PORTLAND, Ore. — Records for heat wave duration could be broken in the Pacific Northwest this week and authorities are increasing capacity at some cooling centers as triple-digit temperatures are expected to extend into the weekend. end.
“For the next few days through Saturday, we’re going to be within 100 degrees every day,” said Colby Neuman, a meteorologist for the National Weather Service in Portland, Oregon.
Temperatures in Oregon’s largest city are expected to climb another 101 degrees Fahrenheit on Friday. On Tuesday, Portland set a daily record of 102 F.
Seattle also reported a new daily high of 94 F on Tuesday. The heat wave is also expected to last through Saturday in western Washington.
The National Weather Service has extended excessive heat warnings from Thursday through Saturday night.
The length of the heat wave puts Portland “in the running” for matching its longest six-day streak in a row of 95 F or higher, Neuman said.
Climate change is fueling longer heat waves in the Pacific Northwest, a region where weeklong heat spells were historically rare, climate experts say.
On Wednesday, the Oregon State Medical Examiner’s Office said at least two people had died of suspected hyperthermia during the heat wave, KGW reported. A death occurred in Portland on Monday, the Multnomah County Medical Examiner’s Office said. The state medical examiner’s office said the heat-related death designation was preliminary and could change after further investigation.
Heat-related 911 calls in Portland have tripled in recent days, from about eight calls on Sunday to 28 calls on Tuesday, said Dan Douthit, spokesman for the city’s Office of Emergency Management. Most of the calls involved a medical response, Douthit added.
Multnomah County said more people went to the emergency room with heat-related symptoms.
ER visits “have remained elevated since Sunday,” the county said in a statement. “Over the past three days, hospitals have treated 13 people for heat-related illnesses, when they would normally expect to see two or three.”
People working or exercising outdoors, as well as the elderly, were among those taken to the emergency room, the statement added.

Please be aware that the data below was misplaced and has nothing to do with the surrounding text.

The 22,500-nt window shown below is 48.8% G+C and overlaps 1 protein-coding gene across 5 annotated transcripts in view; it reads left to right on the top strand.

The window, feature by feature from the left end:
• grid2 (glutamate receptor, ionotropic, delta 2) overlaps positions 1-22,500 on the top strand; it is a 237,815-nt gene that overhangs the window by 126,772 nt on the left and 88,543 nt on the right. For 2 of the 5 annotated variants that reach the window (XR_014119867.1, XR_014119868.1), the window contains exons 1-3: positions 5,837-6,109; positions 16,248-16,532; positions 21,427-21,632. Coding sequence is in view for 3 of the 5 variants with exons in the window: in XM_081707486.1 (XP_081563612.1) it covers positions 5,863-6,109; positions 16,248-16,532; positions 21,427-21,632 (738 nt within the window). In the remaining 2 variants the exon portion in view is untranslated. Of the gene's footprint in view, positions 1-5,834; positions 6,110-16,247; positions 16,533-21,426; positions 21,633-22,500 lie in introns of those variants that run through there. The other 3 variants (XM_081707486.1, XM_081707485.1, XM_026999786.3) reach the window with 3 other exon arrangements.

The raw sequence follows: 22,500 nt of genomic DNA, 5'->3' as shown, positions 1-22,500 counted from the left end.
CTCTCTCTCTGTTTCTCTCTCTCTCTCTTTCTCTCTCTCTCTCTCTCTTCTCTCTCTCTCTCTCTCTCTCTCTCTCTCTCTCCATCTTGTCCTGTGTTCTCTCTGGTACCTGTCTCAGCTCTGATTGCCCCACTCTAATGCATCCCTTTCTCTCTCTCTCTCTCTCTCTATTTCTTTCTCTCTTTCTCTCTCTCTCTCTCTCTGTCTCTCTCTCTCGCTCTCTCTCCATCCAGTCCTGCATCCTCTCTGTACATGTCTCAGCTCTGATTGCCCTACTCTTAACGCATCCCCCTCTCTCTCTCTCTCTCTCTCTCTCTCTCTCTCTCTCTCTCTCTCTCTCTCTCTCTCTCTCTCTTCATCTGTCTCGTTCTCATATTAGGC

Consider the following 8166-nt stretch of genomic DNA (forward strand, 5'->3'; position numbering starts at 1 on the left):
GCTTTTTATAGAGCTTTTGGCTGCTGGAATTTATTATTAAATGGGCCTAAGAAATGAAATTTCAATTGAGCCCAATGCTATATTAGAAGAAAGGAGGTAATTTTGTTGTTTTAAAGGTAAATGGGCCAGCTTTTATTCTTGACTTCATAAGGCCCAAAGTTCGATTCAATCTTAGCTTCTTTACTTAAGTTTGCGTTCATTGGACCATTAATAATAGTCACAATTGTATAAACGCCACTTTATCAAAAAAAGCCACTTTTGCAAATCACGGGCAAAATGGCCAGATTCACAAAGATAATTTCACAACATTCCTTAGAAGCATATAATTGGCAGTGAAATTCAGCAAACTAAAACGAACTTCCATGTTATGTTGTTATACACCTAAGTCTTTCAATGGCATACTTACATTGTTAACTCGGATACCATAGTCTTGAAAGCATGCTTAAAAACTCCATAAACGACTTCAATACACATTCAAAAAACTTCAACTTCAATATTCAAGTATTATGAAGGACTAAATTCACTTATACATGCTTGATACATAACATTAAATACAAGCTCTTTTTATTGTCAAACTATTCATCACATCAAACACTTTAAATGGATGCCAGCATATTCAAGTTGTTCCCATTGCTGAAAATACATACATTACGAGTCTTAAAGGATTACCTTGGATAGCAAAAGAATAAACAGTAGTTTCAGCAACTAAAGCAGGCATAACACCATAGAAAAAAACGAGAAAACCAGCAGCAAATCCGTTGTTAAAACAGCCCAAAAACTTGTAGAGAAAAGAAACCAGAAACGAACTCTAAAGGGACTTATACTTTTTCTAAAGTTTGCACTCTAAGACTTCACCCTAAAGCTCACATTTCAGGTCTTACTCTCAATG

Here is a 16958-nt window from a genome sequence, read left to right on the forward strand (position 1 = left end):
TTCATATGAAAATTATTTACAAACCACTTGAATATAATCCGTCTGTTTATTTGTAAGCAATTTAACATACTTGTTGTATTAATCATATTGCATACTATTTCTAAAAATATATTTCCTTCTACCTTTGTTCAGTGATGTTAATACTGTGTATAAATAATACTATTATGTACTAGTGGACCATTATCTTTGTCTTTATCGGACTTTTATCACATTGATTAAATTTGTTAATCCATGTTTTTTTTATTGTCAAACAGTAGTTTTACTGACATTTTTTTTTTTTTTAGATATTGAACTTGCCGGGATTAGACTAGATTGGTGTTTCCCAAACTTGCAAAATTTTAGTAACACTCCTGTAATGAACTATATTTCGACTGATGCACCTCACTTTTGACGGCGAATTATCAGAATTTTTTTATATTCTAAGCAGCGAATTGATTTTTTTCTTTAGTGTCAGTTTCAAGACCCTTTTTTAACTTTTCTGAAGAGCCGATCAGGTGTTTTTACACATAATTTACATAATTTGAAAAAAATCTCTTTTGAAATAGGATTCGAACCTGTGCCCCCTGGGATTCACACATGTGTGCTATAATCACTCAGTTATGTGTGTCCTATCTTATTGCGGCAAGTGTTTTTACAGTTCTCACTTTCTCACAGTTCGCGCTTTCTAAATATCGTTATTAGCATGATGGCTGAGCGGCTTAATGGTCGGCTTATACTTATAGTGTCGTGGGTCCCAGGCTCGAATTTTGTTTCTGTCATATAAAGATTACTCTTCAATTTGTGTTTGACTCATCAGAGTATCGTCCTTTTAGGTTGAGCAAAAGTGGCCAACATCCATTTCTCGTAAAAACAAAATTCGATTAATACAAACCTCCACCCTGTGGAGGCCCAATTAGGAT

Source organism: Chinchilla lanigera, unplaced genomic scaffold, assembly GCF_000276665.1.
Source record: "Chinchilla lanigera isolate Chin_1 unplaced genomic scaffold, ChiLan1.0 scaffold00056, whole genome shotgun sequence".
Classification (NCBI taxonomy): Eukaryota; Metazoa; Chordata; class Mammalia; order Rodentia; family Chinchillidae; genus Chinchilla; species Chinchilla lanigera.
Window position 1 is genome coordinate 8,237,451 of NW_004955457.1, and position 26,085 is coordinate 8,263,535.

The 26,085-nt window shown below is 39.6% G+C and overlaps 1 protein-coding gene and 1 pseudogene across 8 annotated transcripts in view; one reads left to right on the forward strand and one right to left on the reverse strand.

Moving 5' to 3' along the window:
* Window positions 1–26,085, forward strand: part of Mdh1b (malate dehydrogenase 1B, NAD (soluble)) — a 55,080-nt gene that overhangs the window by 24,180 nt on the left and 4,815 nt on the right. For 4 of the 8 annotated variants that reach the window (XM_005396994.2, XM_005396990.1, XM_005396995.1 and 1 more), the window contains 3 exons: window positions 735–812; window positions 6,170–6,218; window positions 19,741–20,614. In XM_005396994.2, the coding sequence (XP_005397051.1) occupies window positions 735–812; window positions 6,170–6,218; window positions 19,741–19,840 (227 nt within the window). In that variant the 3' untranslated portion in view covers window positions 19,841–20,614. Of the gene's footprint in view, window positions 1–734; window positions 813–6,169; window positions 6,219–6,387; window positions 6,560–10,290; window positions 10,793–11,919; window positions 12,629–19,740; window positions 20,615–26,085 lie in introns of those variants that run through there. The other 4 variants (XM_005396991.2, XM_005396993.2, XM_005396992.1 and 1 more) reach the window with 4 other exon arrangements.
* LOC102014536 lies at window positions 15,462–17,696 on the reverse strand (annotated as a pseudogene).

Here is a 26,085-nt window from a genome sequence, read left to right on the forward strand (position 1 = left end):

People in Portland’s iconic food cart industry are among those working outdoors. Many food trucks closed as the sidewalks sizzled.
Rico Loverde, the chef and owner of the Monster Smash Burgers food cart, said the temperature inside his cart was typically 20 degrees warmer than the temperature outside, making it 120 F inside his little one. business this week.
Loverde said he shuts down if he goes over 95 F because his fridges overheat and shut down. Last week, even with slightly cooler temperatures in the mid-90s, Loverde suffered heat stroke from working in his cart for hours, he said.
“It hurts; it has to hurt. I always pay my employees when we’re closed like this because they have to pay the bills too, but for a small business that’s not good,” he said. said Tuesday.
Multnomah County said its four emergency overnight cooling shelters were half full on Tuesday with 130 people staying overnight. But anticipating increased demand, officials decided to increase the capacity of the four sites to accommodate nearly 300 people.
William Nonluecha, who lives in a tent in Portland, sought shade with friends as temperatures soared on Wednesday afternoon. Nonluecha was less than a minute’s walk from a cooling shelter set up by local authorities, but did not know it was open. He said the heat in his tent was almost unbearable.
His friend Mel Taylor, who was homeless last year but now has transitional accommodation, said during a record heat wave last summer that a man in a tent near his died of heat exhaustion and no one noticed. He is afraid that the same thing will happen this summer.
“He was in his tent for about a week and the smell was how they knew he was dead,” Taylor said. “It’s sad.”
Residents and officials in the North West have been trying to adjust to the likely reality of longer, hotter heat waves after last summer’s deadly ‘heat dome’ weather phenomenon brought record high temperatures and deaths.
About 800 people died in Oregon, Washington and British Columbia during this heat wave, which hit in late June and early July. The temperature at the time hit a record high of 116 F in Portland and broke heat records in cities and towns across the region. Many of those who died were older and lived alone.
Other parts of the United States often experience temperatures of 100 degrees. But in areas like the Pacific Northwest, people aren’t as acclimatized to heat and are more sensitive to it, said Craig Crandall, professor of internal medicine at the University of Texas Southwestern Medical Center. .
“There is a much greater risk for people in areas such as the North West to have higher cases of heat-related injuries and deaths,” Crandall said.
Seattle and Portland officials issued air quality advisories on Tuesday that are expected to last through Saturday, warning that smog could reach levels that could be unhealthy for sensitive groups.
Further south, the National Weather Service issued a heat advisory for western Nevada and northeastern California on Wednesday, which is expected to last from late Thursday morning through Saturday evening. Across the region, near-record daytime temperatures will range from 99 to 104 degrees F.